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CEI Daily Update

Daily Update


CEI Daily Update

Issues in the News



A pending bill in Congress would ban the use of genetic testing by insurance companies and employers.  

CEI Expert Available to Comment: Senior Fellow Gregory Conko on the genetic testing controversy

“It is common knowledge that many diseases have a genetic basis and that the presence of more and more disease-related genetic mutations can be detected with simple tests.  Unfortunately, much of the American public believes that certain diseases are completely determined by one’s genes and that a positive genetic test means doom.  In turn, they fear that insurers will use information of such seemingly great predictive value to deny coverage to, or make insurance much more expensive for, those with positive genetic tests.  Some also believe that employers may use genetic test information to discriminate against employees who are at greater risk of becoming ill.  This has led to calls for government to regulate access to such information in order to prevent insurance companies and employers from engaging in what some have called ‘genetic discrimination.’”



The Washington Post investigates the often questionable market for “carbon offsets.”  

CEI Expert Available to Comment: President Fred L. Smith on the strange bedfellows created by global warming politics:

“Simply because some business leaders join with environmental pressure groups to promote a policy does not mean that the policy is good for the economy or the American people. In general, if a company’s stance on an issue appears to be too good to be true, it probably is. Strange alliances such as these—business allying with pressure groups to demand more regulation of those businesses—is actually all too common in history, and the motivation is rarely altruism.”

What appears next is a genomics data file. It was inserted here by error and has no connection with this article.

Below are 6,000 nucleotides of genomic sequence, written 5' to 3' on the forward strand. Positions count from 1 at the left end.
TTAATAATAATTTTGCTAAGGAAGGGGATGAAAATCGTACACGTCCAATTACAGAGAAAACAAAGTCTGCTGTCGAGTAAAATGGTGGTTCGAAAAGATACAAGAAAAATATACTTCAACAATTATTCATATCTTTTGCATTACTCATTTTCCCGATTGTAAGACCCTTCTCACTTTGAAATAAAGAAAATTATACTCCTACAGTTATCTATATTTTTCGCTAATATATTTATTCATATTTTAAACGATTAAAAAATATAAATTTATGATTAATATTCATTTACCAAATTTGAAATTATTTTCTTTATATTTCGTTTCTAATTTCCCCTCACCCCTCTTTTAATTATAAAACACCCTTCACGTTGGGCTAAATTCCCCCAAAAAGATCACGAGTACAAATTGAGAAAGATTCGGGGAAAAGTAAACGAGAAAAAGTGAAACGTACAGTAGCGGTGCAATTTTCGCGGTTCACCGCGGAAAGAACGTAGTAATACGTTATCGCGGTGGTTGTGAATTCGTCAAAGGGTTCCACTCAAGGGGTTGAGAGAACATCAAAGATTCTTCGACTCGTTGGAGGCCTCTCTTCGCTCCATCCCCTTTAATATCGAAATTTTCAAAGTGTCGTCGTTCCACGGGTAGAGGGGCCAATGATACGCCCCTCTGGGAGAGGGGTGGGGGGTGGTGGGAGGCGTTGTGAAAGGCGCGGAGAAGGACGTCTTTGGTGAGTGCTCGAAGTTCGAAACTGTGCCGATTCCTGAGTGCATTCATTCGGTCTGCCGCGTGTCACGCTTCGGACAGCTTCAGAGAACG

Poor performance by major mortgage lenders contributes to recent stock market losses.

CEI Expert Available to Comment: Senior Fellow Eli Lehrer on unrest in the mortgage market:

“A well-placed source at one of the country’s biggest financial firms has told me that his firm has decided not to write any jumbo mortgages at all in the immediate future. (Jumbo mortgages are those over $417,000 — the limit at which Freddie Mac and Fannie Mae will securitize them.) Nobody, he says, is buying the mortgages to securitize them and the firm prefers not to have them on its own books. If this spread, it will make it very hard for anybody to get these mortgages. The spread between their interest rates and conforming mortgages could become enormous.”


Blog feature: For more news and analysis, updated throughout the day, visit CEI’s blog, Open Market.



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